# Can the unique, stationary solution of a Cauchy problem be prolonged on all $\Bbb R$ even if the differential equation is undefined at one point?

Consider the Cauchy problem$$(*)\begin{cases}y'=\frac{y^2-1}{x^2} \\y(1)=1.\end{cases}$$ We note that $$y'=h(x)k(y)$$ with $$h(x)$$ continuous on $$\Bbb R\setminus\{0\}$$ and $$k(y)$$ continuously differentiable on $$\Bbb R$$, and since $$(x_0,y_0)=(1,1)\in(0,+\infty)\times\Bbb R$$, this is the set we consider.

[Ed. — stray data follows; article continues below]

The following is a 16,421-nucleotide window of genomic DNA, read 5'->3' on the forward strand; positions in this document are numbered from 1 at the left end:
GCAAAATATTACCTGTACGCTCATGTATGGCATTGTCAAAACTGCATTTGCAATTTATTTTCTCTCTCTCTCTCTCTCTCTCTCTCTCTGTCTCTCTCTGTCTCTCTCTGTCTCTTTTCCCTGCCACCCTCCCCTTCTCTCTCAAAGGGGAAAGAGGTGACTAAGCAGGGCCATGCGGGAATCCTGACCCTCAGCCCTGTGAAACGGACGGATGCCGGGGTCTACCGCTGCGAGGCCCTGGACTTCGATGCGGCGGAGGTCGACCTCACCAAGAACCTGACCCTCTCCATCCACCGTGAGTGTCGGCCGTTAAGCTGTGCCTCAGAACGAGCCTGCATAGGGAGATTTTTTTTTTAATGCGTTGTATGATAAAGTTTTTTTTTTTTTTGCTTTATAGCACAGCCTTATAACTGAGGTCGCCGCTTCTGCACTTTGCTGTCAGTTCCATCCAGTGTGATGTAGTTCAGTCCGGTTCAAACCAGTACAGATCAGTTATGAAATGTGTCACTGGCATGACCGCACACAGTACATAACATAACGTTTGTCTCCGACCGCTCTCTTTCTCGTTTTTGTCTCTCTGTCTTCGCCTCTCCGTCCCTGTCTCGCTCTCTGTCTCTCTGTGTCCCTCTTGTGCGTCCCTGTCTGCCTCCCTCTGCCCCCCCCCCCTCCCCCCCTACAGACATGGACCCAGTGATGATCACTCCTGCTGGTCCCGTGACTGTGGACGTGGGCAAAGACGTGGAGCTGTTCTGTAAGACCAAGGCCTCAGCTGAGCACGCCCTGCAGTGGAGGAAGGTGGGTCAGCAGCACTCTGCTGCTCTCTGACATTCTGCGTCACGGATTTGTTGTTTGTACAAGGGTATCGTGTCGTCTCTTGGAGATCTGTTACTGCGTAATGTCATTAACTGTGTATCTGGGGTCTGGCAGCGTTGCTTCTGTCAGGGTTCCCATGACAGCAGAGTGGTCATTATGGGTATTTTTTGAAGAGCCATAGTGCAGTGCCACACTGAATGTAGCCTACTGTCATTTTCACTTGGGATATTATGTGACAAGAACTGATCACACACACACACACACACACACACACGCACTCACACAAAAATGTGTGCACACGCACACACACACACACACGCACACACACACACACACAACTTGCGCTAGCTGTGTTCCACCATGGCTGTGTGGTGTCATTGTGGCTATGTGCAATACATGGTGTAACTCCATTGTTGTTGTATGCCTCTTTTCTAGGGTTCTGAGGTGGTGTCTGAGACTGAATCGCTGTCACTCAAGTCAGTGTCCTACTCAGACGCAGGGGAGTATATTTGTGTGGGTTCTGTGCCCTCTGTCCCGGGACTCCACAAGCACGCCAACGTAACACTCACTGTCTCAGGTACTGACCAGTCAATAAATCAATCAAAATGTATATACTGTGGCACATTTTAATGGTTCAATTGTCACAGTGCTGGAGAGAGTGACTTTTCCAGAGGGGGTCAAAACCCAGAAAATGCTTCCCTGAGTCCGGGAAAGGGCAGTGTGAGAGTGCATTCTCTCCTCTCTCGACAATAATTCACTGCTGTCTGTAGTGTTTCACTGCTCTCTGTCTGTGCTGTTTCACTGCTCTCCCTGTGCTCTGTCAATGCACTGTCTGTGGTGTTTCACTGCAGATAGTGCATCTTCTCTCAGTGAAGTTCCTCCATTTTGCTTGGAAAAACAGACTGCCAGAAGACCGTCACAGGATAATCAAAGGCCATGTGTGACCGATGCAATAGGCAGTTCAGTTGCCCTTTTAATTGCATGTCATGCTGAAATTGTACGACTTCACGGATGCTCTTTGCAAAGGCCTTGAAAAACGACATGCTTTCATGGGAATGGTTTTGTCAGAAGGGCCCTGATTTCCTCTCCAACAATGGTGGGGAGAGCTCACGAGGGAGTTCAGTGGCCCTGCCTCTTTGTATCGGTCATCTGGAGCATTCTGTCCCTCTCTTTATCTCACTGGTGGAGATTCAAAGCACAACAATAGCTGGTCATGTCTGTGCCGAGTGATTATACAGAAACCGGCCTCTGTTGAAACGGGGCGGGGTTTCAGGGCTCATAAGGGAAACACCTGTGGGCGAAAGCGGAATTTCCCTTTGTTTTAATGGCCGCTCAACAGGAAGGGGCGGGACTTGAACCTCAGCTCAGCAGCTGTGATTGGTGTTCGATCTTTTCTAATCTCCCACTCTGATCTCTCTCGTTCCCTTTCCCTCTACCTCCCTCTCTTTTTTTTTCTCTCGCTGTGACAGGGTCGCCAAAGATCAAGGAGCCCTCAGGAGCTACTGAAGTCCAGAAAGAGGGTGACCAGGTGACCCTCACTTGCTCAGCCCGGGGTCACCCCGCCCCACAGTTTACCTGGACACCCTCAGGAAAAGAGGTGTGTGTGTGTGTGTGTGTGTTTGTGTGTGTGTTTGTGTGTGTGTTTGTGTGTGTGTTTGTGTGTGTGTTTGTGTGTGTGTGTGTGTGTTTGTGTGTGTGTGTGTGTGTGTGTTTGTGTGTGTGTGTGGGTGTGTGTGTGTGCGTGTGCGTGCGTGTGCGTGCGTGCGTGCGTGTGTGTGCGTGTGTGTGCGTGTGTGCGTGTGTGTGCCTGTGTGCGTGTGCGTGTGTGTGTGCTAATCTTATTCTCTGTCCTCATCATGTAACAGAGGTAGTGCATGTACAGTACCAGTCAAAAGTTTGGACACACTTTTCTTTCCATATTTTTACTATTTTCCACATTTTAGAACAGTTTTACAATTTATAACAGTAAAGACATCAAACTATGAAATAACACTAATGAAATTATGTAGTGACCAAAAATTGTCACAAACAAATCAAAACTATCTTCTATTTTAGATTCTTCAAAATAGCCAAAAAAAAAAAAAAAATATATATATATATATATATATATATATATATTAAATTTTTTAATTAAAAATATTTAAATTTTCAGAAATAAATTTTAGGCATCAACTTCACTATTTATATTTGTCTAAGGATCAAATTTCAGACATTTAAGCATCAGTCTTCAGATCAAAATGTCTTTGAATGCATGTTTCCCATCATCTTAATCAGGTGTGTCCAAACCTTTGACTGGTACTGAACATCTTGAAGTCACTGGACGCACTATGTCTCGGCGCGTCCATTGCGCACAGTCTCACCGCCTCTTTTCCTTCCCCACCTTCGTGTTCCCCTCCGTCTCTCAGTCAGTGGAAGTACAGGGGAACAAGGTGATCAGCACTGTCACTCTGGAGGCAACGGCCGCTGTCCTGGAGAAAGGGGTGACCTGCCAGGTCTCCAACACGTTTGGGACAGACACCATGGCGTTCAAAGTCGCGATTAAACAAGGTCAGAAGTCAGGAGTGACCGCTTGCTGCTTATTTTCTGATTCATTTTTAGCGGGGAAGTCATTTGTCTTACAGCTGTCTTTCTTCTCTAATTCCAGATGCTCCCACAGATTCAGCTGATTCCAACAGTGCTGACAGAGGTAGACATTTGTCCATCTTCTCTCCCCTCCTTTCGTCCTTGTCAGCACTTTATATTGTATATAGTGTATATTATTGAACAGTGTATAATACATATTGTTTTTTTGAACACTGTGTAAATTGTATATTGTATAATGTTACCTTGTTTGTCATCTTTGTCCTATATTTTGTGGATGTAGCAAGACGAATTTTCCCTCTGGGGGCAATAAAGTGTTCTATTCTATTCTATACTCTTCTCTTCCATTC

Cauchy-Lipschitz theorem then guarantees $$y(x)\equiv1$$ is the unique solution of $$(*)$$ on $$(0,+\infty)$$. Since it's differentiable on all $$\Bbb R$$, does it make sense to say it can be prolonged on all $$\Bbb R$$?

• The differential equation does not exist at $x=0$, thus you can not have any solution through that point. That you can continue the function does not matter, you can not continue the solution as solution. – LutzL Jan 15 at 13:59
• @LutzL Many thanks! – Learner Jan 15 at 14:06